The Great Train Robbery is a silent western produced in 1903 by Edwin S. Porter, a former cameraman for Edison Studios. The film was shot in Milltown, New Jersey (there was no Hollywood as we know it, yet).
The twelve minute film is one of the milestones of American cinema. Porter incorporated new techniques which would quickly become industry standards. Porter used cross-cutting (two different scenes occurring simultaneously in different locations are intercut with each other). Today, this technique is used so often, we hardly recognize it, but it had to get a start somewhere.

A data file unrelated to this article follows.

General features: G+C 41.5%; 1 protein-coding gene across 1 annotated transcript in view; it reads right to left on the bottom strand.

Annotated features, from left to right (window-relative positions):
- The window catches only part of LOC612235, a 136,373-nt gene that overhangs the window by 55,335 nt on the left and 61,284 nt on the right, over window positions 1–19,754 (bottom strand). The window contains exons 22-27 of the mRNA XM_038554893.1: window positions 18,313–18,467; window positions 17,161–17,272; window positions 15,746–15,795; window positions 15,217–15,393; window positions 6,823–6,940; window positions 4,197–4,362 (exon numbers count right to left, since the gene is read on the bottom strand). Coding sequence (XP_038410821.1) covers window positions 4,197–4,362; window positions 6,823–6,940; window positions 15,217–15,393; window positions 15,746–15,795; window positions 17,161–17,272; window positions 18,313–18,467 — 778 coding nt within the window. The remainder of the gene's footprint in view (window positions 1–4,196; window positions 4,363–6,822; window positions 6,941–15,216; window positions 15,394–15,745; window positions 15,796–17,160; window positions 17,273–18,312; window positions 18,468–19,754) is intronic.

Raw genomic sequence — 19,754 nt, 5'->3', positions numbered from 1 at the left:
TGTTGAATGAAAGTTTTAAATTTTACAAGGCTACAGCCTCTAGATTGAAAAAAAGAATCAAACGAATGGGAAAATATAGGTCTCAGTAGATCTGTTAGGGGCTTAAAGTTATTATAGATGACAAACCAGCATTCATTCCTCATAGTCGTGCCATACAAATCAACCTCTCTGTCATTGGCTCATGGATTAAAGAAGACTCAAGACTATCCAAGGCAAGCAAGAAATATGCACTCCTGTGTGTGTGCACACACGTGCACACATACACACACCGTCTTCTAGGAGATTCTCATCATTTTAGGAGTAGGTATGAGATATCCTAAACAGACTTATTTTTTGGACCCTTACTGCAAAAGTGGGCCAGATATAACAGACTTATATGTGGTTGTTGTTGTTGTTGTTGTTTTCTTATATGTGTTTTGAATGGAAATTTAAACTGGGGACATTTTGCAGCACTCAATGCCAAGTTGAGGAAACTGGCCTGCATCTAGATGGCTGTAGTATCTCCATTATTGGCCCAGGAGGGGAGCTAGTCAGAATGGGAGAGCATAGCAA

The film is now widely accepted as not just the first action film, but also the first true western. The plot is simplistic, following a gang of bandits as they rob a train and escape. Meanwhile, a posse is formed to hunt down the murderous bandits and wipe them out. Yes, this all occurs in twelve minutes!
The final (sometimes the opening) shot is the most memorable scene in the film. An additional scene of the film presents a medium close-up of the leader of the bandits, who empties his pistol directly into the camera.